The benefit corporation guts the accountability mechanism for boards engaging in these complex decision-making processes. A benefit corporation board is given an easier trade-off between discretion and accountability. As such, the board of a benefit corporation is seemingly incentivized to make decisions to favor stakeholders other than shareholders in situations that may compromise the sustainability of the firm. I fear that some will engage less thoughtfully in the board decision-making process because most benefit corporation statutes promise little detriment to taking that path.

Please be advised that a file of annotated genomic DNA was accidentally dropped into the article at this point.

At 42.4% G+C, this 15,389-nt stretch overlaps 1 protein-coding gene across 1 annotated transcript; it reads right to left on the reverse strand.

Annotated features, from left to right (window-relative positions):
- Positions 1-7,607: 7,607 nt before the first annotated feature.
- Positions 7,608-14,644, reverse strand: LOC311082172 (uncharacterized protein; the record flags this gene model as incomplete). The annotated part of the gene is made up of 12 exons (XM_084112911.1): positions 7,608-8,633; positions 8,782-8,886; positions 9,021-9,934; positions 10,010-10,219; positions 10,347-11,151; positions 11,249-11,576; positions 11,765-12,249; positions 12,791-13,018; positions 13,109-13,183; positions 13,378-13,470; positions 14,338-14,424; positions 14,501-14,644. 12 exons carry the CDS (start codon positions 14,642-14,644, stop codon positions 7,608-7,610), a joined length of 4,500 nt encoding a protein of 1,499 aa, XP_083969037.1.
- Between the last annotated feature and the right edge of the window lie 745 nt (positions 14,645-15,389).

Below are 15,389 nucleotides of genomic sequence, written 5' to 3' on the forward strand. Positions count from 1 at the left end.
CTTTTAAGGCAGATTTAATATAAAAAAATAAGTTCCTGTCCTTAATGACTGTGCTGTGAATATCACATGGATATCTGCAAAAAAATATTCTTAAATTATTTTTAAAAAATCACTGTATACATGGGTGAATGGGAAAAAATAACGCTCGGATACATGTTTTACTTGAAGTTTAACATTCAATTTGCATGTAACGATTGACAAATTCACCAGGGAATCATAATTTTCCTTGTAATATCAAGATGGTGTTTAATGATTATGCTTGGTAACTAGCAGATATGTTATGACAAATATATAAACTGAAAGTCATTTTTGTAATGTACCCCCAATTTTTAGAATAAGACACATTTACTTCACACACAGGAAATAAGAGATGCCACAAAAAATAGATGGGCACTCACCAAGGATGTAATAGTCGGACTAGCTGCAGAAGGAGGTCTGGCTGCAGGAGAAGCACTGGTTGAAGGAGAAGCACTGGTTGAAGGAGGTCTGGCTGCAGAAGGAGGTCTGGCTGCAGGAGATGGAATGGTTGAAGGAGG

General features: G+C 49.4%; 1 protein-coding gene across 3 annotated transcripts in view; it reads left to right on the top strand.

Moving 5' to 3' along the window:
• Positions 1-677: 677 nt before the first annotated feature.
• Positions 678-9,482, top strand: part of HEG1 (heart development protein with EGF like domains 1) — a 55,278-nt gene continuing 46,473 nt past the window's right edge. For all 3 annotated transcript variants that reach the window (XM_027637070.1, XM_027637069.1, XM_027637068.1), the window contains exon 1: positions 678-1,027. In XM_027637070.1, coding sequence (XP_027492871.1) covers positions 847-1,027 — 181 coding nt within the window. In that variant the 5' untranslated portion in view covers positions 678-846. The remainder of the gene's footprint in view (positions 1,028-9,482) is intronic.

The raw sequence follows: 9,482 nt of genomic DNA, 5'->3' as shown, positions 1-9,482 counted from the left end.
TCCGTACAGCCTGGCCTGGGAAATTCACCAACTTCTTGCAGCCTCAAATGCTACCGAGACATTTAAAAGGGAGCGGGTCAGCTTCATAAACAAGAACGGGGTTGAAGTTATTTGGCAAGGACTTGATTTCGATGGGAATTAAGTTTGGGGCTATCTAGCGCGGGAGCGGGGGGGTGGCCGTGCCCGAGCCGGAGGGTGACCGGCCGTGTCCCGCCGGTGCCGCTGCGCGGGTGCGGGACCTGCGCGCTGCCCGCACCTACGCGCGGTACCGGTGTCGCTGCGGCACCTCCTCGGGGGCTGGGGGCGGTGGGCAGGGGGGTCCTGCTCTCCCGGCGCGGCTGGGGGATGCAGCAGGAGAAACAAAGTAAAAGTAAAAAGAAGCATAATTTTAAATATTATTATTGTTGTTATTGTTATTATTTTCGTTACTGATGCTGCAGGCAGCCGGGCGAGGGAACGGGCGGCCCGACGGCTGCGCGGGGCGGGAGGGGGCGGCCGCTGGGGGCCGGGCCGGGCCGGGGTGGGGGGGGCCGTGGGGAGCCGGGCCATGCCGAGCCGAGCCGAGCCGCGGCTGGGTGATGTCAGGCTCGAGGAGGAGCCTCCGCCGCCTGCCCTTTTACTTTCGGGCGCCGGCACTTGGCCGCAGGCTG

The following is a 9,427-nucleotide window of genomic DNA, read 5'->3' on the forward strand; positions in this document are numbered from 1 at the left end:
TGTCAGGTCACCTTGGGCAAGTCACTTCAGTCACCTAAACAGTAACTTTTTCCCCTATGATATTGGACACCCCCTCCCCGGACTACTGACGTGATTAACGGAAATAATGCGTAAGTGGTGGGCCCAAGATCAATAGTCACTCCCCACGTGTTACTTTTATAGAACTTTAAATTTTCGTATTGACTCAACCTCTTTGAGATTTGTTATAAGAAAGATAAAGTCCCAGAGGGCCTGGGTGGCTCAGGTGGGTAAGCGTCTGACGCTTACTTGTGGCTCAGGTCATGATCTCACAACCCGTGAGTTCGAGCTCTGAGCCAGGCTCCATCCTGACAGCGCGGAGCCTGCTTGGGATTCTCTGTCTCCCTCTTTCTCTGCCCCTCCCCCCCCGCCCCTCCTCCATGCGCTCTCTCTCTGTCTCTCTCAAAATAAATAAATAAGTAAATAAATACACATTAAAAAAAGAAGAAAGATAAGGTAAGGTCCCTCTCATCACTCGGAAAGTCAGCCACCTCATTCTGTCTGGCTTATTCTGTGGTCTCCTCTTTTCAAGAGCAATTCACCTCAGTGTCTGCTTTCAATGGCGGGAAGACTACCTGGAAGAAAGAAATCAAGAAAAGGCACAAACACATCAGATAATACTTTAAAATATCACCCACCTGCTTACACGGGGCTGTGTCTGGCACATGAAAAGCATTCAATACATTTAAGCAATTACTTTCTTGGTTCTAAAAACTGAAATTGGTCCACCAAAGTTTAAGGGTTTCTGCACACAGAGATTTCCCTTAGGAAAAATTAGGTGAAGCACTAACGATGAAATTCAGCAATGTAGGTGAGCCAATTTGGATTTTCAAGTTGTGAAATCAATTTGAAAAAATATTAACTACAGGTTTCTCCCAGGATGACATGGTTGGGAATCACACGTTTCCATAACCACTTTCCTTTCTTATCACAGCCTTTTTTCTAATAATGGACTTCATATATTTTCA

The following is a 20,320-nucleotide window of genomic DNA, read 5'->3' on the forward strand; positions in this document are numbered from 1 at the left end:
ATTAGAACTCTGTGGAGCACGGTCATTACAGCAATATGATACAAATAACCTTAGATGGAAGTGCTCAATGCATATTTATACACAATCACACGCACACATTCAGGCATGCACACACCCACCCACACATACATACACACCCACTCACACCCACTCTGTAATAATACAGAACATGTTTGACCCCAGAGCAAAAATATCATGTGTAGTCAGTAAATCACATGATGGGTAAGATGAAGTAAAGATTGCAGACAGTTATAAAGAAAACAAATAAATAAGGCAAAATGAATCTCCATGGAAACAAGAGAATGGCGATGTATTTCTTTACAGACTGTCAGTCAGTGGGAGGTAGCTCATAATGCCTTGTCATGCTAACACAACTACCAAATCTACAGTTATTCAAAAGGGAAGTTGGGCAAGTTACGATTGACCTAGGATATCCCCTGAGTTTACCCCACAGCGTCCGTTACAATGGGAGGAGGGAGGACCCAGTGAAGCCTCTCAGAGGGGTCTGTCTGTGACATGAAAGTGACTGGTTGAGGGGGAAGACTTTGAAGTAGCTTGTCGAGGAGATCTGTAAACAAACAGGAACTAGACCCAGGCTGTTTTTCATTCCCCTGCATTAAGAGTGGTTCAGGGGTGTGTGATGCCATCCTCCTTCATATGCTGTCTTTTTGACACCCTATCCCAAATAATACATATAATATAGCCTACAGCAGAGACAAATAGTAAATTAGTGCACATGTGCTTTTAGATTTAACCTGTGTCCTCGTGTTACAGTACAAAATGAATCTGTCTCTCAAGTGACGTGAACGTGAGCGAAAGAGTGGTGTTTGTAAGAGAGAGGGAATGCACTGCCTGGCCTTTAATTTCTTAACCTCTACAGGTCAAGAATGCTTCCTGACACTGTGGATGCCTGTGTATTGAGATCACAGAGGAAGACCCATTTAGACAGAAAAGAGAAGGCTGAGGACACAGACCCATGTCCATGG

It also seems fair to note that many business promoters and entrepreneurs seem to choose the benefit corporation form more because of its signaling power than its legal basis. Lawyers may be promoting the benefit corporation for its governance attributes, but clients may be selecting it to attempt to signal their social or environmental “goodness.” This troubles me. A firm should be able to signal its contribution to society without resorting to corporate labeling heuristics. (I realize that may be an unduly harsh characterization, but I will toss it out there for further thought and comment . . . .) I fear over-signaling or mis-signaling in this context, to the detriment of investors.

Push back on any or all of this, as warranted.

Posted by: joanheminway | Jul 19, 2017 7:37:07 PM